by Dr. Roy Cordato
Senior Economist, Emeritas
Weekly John Locke Foundation research division newsletter focusing on environmental issues.
The newsletter highlights relevant analysis done by the JLF and other think tanks as well as items in the news.
1. Oil, oil, and more oil: but will we ever get to use it
Recoverable oil in Utah, Colorado, and Wyoming is about equal to the world’s proven oil reserves. This is according to congressional testimony from the General Accounting Office (GAO). The problem is that it is almost all beneath federally owned and controlled land known as the Green River Formation. According to the testimony:
The Green River Formation, a largely vacant area of mostly federal land that covers the territory where Colorado, Utah and Wyoming come together, contains about as much recoverable oil as all the rest the world’s proven reserves combined…the Green River Formation contains about 3 trillion barrels of oil, and about half of this may be recoverable, depending on available technology and economic conditions.
Sounds great, right? But here’s the reality. This land is controlled by the U.S. Department of Interior, which in recent decades has become a wholly owned subsidiary of the environmentalist left. Their goal has been to keep these kinds of resources bottled up under ground. These are the same bureaucrats, empowered by like minded politicians, who have kept oil resources in the frozen wasteland know as the Alaskan National Wildlife Reserve (ANWR) from being exploited and used for the betterment of humanity, and closed off access to resources along US coastal areas and other government owned lands. So, unless there is a major change in the mentality and ideology of the decision makers, these vast oil resources are not likely to ever make an appearance above ground where they can be used to heat people’s homes, transport goods, light people’s houses, and fuel people’s automobiles — in other words, where they can actually make a positive difference in people’s lives.
This CNSNews.com story links to the entire GAO testimony.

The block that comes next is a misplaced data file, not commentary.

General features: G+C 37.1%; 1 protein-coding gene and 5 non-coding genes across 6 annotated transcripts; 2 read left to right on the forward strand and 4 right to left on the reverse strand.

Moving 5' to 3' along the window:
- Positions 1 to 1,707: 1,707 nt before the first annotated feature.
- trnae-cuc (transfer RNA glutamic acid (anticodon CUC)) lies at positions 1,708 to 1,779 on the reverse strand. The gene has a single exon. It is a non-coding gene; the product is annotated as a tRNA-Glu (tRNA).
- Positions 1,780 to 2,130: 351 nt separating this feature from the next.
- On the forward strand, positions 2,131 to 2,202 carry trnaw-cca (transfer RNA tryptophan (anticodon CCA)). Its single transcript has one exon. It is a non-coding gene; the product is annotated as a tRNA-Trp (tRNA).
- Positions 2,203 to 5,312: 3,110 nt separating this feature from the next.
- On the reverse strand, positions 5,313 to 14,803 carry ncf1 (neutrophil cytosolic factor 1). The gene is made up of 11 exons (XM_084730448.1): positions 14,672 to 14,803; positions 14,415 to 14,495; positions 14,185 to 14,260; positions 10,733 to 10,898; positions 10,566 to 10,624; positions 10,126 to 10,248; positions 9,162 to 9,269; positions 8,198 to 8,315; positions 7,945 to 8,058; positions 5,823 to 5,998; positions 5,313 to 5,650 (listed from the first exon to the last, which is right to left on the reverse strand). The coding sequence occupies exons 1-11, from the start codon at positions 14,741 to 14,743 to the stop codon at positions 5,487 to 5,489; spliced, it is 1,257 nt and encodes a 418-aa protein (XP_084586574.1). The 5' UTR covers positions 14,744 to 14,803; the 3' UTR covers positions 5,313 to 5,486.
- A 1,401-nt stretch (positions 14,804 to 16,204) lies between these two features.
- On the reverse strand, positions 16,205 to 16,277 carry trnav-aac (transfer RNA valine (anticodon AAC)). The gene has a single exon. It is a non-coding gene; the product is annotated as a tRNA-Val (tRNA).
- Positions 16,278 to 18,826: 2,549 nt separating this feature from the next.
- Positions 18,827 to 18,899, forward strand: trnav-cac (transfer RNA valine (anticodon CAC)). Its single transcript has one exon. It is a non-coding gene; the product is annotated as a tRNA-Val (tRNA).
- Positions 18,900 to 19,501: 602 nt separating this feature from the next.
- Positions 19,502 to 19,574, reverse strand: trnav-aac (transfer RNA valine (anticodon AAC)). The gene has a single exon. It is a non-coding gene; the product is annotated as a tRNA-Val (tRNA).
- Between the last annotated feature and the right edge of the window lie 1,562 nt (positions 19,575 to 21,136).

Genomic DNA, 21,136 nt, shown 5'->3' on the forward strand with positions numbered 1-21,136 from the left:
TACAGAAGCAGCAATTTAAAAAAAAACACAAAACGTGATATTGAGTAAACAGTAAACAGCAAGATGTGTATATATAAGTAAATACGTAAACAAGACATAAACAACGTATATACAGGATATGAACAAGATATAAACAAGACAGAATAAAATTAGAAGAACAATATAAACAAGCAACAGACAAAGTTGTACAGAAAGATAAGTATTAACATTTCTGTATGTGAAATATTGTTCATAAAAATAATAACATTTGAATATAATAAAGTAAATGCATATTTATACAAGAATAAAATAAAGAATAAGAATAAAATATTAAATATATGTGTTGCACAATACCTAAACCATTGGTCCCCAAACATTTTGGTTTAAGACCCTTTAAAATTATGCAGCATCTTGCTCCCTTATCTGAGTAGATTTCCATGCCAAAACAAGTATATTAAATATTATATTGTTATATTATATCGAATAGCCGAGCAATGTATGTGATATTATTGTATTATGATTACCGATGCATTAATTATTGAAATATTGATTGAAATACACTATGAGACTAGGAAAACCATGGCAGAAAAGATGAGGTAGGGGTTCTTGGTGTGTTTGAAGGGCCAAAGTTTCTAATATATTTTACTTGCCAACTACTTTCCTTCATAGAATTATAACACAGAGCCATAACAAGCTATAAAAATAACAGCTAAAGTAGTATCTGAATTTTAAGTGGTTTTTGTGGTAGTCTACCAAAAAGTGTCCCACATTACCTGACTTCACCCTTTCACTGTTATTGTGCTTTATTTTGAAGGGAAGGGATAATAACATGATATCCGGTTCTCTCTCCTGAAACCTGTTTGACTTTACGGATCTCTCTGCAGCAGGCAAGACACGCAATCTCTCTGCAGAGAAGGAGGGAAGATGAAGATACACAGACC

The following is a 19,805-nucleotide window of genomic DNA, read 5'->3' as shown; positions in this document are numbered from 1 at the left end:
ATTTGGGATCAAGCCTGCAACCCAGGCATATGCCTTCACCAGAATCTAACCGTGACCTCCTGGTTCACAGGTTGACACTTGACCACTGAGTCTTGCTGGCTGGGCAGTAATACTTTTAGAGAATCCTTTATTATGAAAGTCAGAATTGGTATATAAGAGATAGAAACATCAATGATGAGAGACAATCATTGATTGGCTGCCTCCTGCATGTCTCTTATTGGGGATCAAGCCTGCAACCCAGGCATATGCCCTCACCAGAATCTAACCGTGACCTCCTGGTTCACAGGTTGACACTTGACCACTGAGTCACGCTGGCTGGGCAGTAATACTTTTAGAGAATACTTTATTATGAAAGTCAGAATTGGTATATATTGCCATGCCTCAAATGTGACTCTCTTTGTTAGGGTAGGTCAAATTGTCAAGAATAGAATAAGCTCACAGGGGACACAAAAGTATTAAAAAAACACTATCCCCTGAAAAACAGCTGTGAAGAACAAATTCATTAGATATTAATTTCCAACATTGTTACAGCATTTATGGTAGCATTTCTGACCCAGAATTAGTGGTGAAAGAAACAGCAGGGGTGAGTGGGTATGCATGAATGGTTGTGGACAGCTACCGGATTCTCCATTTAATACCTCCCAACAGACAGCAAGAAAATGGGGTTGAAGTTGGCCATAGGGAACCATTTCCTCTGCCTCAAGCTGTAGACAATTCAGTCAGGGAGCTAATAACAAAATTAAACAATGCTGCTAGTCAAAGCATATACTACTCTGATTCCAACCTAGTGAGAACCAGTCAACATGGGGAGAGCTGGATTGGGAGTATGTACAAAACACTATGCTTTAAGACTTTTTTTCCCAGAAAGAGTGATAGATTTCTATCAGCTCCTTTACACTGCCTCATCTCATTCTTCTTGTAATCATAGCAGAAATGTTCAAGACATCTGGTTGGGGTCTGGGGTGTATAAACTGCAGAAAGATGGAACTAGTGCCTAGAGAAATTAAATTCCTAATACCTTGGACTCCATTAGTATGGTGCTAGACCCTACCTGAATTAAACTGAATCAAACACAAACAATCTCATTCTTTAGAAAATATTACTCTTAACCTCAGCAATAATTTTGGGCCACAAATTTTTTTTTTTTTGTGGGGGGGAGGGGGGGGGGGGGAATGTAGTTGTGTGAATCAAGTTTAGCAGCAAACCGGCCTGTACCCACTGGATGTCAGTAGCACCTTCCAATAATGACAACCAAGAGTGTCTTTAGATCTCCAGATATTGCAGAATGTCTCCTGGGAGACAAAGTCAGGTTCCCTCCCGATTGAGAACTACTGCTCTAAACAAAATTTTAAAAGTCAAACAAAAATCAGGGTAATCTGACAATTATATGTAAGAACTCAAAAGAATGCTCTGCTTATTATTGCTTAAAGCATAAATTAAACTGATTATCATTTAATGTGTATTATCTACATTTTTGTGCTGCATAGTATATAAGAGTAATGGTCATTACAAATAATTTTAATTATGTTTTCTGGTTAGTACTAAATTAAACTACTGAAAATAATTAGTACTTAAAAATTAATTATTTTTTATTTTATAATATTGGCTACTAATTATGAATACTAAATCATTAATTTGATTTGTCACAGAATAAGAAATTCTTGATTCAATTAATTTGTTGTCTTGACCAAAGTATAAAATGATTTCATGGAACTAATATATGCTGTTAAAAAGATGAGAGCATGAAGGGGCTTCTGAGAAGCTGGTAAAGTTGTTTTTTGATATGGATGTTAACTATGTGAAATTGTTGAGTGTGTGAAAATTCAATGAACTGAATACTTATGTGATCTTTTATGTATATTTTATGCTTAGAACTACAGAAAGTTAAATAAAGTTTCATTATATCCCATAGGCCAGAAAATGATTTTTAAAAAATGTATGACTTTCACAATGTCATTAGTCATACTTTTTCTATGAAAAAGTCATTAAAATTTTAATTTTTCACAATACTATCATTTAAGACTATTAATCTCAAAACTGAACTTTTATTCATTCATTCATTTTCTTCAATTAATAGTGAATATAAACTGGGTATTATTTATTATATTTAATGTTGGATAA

2. Environmental policies and regulations since the late 1960s have been a dismal failure
This is the implication of a study by the World Wildlife Fund (WWF). According to the WWF, the world’s biodiversity is down 30 percent since 1968. Taking the WWF’s conclusions at face value, they imply that decades of increasingly stringent environmental regulations both in the United States and throughout the world have fallen flat on their face and may in fact have made things worse. To reiterate, without questioning the WWF’s results:
As of 2008, the most recent year for which data is available, humans were outstripping Earth’s biocapacity by 50 percent. Biocapacity is the amount of renewable resources, land, and waste absorption (such as sinks for carbon dioxide) the Earth can provide.
The late 1960s to 2008 was an era that ushered in massive efforts on the part of governments around the world to forcibly conserve resources and reduce pollution. In the United States this is the period that gave us the Clean Air Act in the early 70s and the Clean Air Act Amendments of the early 1990s; the clean water act along with its severe wetlands restrictions; the endangered species act which has lead to massive restrictions on land use, particularly in the southeast and west; the Environmental Protection Agency and the Department of Energy; severe restrictions on drilling for oil and gas; and the continuous tightening of air and water quality standards every couple of years. Cumulatively all of this has likely imposed trillions of dollars in regulatory costs on consumers and industry. And now, according to one of the interest groups that has supported all of this, there is very little to show for it.
Of course, I don’t take much stock in these studies that purport to show that we are somehow running out of resources and the human usage of resources is getting less sustainable, particularly when it is coming from an organization like the WWF who has been wrong so often in the past. For a closer look at my perspective on this issue take a look at this study that I did on sustainable growth several years ago.
3. Ozone Report
The 2012 ozone season began on April 1 and each week during the ozone season this newsletter will report how many, if any, high ozone days had been experienced throughout the state during the previous week, where they were experienced, and how many have been recorded during the entire season to date. The ozone season will end on October 31st. All reported data is from the North Carolina Division of Air Quality, which is part of the state’s Department of Environment and Natural Resources. During the period May 7 to May 13th there were no reported high ozone readings on any of the state’s monitors and there have been none thus far this season.
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